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The rule says that lower temperatures favor the wine's cool and fruity character, and higher temperatures enhance the complex and meaningfull nature of aging wines.
So, before you start serving, put a thermometer to the wine and make sure that it's completely”healthy”. Each wine is consumed at the proper temperature and not higher than that but during the summer months it's allowed to be in a bit lower temperatures. Don't listen to the french who claim that “red wine is served at room temperature” cause there is a difference between a cold french room and a greek warm room. Preserve the temperatures that we mention below and the wine will reward you by sending you to the wine paradise.
We start equipping ourselves with suitable thermometers and wine coolers of our choice that you can get from a liquor store and special shops with wine accessories. Temperature affects the wine's characteristics, mainly through evaporation or not, of volatile subsequences such as the aromas, the alcohol and the carbon dioxide.So by rising the temperature, the aromas diffusion is favored thus causing the wine's aromas to become more perceptible – pleasantly or not. Also, high temperatures cause the alcohol's evaporation, by reinforcing the substances perception threshold, while at the same time they increase the carbon dioxide's evaporation rate that champagnes and sparkling wines have. On the other hand, by rising the temperature the tartness feeling that we find in the brusque wines, decreases, while the sense of accidity is unpleasetly highlighted.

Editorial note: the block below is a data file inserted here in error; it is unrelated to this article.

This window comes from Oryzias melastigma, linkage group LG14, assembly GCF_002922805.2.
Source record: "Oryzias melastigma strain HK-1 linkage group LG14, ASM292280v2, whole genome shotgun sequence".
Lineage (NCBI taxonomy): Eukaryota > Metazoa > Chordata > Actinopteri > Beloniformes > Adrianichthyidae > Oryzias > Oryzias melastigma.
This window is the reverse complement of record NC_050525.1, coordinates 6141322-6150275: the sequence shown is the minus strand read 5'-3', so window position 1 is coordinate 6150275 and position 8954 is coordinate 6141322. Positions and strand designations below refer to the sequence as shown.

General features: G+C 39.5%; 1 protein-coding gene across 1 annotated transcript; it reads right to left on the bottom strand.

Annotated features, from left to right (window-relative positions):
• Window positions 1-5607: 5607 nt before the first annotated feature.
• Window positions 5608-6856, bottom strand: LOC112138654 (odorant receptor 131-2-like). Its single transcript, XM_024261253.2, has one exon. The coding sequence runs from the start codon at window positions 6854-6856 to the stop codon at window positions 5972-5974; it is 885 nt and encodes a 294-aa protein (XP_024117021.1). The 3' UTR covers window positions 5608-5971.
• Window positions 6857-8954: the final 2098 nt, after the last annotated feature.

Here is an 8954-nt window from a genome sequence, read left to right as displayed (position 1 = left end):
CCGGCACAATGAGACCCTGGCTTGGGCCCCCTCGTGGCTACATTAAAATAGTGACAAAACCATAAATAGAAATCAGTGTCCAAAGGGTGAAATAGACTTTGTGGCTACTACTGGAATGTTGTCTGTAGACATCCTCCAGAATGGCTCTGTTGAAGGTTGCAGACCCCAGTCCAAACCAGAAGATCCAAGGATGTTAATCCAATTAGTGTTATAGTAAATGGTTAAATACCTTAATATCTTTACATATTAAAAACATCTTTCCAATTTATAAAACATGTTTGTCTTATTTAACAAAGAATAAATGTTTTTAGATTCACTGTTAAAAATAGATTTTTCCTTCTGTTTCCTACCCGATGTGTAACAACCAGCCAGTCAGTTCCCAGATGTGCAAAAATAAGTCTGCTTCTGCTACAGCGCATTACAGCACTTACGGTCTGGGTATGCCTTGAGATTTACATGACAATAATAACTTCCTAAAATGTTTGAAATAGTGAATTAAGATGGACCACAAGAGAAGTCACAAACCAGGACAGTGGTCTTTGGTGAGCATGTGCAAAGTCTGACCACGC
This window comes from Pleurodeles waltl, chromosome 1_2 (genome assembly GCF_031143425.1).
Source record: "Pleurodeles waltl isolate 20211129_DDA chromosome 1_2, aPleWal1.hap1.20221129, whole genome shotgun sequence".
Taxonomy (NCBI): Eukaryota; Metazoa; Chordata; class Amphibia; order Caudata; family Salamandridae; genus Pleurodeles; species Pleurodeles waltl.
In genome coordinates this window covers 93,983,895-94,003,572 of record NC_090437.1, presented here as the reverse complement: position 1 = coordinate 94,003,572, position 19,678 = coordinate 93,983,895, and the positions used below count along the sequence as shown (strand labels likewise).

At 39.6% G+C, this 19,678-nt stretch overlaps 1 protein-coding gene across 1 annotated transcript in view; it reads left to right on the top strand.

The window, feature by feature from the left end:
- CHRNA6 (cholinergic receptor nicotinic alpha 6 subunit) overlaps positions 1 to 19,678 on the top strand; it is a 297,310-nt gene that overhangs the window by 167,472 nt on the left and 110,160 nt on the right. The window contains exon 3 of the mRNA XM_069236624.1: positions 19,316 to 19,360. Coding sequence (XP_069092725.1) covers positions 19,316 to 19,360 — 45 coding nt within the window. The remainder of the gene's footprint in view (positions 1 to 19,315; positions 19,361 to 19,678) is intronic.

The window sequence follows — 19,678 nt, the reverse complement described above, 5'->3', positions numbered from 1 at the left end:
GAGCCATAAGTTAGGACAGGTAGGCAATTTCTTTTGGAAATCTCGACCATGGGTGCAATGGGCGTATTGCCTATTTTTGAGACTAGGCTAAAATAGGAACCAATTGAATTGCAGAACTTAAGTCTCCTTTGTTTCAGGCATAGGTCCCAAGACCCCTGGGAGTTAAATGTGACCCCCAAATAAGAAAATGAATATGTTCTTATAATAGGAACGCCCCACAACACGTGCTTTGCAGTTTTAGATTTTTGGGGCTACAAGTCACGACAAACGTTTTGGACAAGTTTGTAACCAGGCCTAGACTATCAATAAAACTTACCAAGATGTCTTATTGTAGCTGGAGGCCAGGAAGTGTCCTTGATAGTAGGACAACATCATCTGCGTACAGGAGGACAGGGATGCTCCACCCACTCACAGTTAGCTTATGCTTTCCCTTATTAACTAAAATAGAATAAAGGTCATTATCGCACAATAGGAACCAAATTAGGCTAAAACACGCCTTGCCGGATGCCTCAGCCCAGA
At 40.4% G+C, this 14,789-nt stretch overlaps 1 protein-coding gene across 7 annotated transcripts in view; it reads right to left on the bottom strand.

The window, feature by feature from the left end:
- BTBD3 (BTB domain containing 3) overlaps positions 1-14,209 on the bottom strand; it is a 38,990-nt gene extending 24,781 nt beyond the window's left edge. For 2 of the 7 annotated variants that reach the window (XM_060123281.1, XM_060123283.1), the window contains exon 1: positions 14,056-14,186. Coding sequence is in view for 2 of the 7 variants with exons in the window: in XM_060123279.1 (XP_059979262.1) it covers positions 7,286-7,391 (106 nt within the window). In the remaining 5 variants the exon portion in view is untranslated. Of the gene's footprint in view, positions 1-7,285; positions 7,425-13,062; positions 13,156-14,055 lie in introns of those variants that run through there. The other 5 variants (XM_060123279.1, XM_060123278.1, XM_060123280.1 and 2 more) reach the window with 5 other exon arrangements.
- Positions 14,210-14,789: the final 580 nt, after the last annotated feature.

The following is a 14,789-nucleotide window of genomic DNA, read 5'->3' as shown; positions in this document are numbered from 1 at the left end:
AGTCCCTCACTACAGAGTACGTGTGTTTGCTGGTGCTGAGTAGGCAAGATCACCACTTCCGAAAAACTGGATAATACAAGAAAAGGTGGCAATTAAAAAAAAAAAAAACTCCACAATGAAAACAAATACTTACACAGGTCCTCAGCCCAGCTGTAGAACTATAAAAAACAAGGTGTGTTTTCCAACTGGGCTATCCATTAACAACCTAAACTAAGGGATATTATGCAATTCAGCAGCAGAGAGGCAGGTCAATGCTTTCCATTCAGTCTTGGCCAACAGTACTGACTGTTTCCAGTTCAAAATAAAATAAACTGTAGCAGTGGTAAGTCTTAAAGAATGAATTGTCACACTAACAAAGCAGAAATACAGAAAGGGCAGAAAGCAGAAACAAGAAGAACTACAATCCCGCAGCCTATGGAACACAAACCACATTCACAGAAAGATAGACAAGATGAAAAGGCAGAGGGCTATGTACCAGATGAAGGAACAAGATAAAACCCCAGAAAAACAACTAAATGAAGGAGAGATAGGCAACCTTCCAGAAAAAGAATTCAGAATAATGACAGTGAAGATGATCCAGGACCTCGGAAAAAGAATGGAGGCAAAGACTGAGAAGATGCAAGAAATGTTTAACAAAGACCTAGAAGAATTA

Aging red wines are served at 16-18 oC
Fresh red wines are served at 13-16oC
Sweet reds and whites that have been passed through barrel are served at 10-12o C
Fresh dry wines and Roses are served at 8-12oC
Champagnes and Sparkling wines are served at 7-10o C
Finally, sweet white wines are served at 8-10oC
How do we cool our wine?